Weve both been doing lots of running of course but trust our years of expeditions and expedition training to draw upon when out there.
ExplorersWeb.com: What push your body beyond its limits?
Kevin: I believe its psychological completely. We are all capable of doing amazing things; we just have to believe in ourselves. On an expedition like this the mental component is everything!!
ExplorersWeb.com: For people who want to ski across Lake Baikal what are the main difficulties to look out for?
Kevin: Cold and wind will be the biggest obstacles. The winds have different names and can come from all directions. Some can be as strong as 200kmh!!
Its damp on the ice so moisture build-up will always be a problem. Id suggest traveling by foot with a crampon system and snowshoes as back-up. Im a skier and traveled to the South Pole that way. In my opinion, skis arent the way to go on Baikal.
The ice is not a static covering; it moves and has a life of its own. My two journeys across Alaska in the winters of 2000 and 2003 have given me a great respect for ice travel. Never take its quality for granted.
ExplorersWeb.com: Did you take a gun to scare off wild animals?
Kevin: We didnt taking a gun. The only time I would take a gun is if I was in polar bear country. There is a very healthy brown bear population around Lake Baikal but my hope was that they would still be happily hunkered down in hibernation slumber.
Ive heard the wolves can get curious but we were re not too worried. Last summer I woke to a wolf sniffing my head one night while biving on a trek I did here on the West Coast of Vancouver Island. It took off when I opened my eyes. Theyre generally curious but scared of humans. I must admit, that wolf did make me jump though!!
ExplorersWeb.com: Have you been to Lake Baikal before? Where do you get your information?
Kevin: I traveled to Lake Baikal in the summer of 2004 with my wife and 9-month old daughter on a family kayaking adventure. Our travel agent here in West Vancouver issued us inadequate visas (something we didnt discover until they were already invalid within Russia) and we forced to avoid the authorities or wed have been arrested, deported and fined $25,000 USD.
Our travel agent abandoned us to the wolves, so to speak, and we were left scrambling. In the end we financially persuaded a police official to grant us exit visas. The irony that we were running from the law (purely created by someone elses mistake) in Siberia land of the gulag would have been humorous if it wasnt so scary.
ExplorersWeb.com: Why is Ray a good teammate?
Kevin: Ray is a great teammate because hes super strong physically and mentally and hes there because he wants to be. I never laughed as hard as I did in Antarctica on our way to the South Pole. It hurt like hell but all three of us had a great time!!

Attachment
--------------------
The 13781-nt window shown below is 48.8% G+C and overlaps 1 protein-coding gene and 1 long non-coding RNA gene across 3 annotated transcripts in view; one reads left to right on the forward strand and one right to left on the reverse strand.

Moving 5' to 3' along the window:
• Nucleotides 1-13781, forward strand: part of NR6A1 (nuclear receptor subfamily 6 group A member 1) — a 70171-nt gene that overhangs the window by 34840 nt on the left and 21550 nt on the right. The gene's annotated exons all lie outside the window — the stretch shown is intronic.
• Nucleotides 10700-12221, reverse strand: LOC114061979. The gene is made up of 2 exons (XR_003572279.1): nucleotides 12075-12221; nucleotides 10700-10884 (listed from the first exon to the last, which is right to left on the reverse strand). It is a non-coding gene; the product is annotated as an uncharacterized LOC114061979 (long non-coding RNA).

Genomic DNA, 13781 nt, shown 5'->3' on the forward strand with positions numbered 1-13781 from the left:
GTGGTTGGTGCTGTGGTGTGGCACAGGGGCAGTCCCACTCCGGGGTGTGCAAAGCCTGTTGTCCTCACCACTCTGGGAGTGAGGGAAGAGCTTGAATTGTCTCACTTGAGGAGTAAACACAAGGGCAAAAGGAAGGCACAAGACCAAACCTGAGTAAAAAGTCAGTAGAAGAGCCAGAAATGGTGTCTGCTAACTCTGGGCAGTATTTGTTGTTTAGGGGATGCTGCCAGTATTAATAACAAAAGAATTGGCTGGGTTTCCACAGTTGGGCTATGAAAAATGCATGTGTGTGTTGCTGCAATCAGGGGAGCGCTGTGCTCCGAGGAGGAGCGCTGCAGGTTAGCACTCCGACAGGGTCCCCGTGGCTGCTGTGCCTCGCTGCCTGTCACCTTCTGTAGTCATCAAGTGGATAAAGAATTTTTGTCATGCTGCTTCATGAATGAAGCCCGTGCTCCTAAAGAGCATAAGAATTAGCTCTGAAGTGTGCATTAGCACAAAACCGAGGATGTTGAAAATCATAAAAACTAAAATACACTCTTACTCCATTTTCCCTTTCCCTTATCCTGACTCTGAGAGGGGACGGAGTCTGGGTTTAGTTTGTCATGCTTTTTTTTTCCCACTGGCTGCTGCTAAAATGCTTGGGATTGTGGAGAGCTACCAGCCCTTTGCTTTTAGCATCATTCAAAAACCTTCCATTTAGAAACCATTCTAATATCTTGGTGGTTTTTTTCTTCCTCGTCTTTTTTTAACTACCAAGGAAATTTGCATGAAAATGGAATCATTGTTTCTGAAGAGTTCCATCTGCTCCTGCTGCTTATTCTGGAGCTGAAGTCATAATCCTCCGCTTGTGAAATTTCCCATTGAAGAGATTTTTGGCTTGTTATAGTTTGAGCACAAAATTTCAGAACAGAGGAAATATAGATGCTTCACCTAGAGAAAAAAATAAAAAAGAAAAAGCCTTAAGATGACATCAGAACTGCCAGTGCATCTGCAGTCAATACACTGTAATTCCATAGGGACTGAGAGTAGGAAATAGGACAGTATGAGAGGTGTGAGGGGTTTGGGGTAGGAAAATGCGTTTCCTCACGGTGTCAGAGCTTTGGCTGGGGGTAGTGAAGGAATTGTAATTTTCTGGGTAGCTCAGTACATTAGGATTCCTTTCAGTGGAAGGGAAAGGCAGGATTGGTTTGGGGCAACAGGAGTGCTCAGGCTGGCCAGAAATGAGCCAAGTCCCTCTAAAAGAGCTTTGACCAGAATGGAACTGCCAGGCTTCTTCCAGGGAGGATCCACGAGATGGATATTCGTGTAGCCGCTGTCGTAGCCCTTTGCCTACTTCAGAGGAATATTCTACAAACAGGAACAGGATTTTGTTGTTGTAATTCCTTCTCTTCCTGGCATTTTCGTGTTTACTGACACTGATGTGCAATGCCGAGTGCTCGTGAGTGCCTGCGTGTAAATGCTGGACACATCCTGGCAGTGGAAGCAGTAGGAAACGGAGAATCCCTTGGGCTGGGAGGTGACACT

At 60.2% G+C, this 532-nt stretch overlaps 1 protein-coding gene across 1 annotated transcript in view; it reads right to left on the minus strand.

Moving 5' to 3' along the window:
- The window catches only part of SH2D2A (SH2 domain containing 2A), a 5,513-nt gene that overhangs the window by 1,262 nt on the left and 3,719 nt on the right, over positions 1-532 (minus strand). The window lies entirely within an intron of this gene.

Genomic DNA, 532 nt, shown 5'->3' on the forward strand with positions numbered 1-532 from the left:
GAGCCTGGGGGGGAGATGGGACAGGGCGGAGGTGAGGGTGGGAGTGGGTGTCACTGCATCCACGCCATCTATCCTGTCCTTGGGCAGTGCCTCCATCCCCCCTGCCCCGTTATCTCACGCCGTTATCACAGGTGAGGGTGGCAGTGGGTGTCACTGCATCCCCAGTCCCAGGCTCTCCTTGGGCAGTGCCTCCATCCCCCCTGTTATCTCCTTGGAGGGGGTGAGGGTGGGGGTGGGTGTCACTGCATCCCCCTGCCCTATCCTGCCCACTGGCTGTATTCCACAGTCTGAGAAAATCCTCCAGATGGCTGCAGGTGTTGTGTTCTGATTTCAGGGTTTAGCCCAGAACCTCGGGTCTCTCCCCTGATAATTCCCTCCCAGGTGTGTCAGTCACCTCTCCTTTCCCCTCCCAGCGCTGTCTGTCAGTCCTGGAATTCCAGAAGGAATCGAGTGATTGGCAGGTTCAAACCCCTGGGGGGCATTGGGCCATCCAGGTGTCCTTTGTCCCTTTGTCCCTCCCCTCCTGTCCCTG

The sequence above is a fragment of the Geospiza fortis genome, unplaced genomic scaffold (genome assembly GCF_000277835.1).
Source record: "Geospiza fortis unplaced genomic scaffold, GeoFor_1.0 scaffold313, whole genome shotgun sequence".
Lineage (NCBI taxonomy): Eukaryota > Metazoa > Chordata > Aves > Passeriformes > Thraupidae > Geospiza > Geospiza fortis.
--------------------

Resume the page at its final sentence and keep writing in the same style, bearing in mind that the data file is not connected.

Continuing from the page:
ExplorersWeb.com: Where does your family life fit in?
Kevin: I juggle my family life and my professional life. Its tough but my family is the most important thing in the world to me and they support me completely. They understand that this is what I do and accept it. Im hoping Im inspiring my young daughters to follow their dreams some day!
Kevin Vallely was born in 1964 (the year of the dragon, he adds) and works as a residential architect in North Vancouver, British Columbia, Canada. He is married with two young daughters Caitlin (7) and Arianna (5). He loves to draw and paint and his favorite food is Indian.
In the 2008-09 Antarctic season Canadians Richard Weber, Kevin Vallely and Ray Zahab set the fastest time from Hercules Inlet to the South Pole (1130 km) in 33 days, 23 hours and 55 minutes.
On March 14, Kevin and teammate Ray Zahab completed their speed record attempt across Lake Baikal in a time of 13 days and 16 hours; running/walking the 640 km (as the crow flies) in an average distance of 50 km a day with special screw in spikes shoes. They started from the small village of Kultuk on the southern side of the lake and finished at northern tip at a community called Nizhneangarsk.
In March-April 2008 Hardy BrandstĂśtter did a solo, kite-supported crossing of Lake Baikal.
During February-March 2009 Belgium adventurer, Hogan Beernaert, did a solo crossing of Lake Baikal. He mentioned meeting a cyclist on the lake.
Russian Alexander Semyonov reportedly traveled around Lake Baikal in Feb- Mar 2007(he mentioned meeting a Swedish skier on the lake)
In February/March 2003 Stefan Wackerhagen and his friend Stephan Reichelt became, according to them, the first expedition to cross Lake Baikal in Russia lengthwise on foot. They completed the distance in 32 days.
In 2007 the Northern Spirit Siberia Team, Conrad Dickenson, Hilary Dickenson, Alistair Guthrie and Antony Baird, crossed Lake Baikal in 21 days. They took kites with, but had favorable winds for only two and a half hours during he whole expedition.
Czechs Vasek Sura and Pavel Blazek started their ski across Lake Baikal in Siberia on February 23 and completed it on March 19 in 24 days and 6 hours they reported.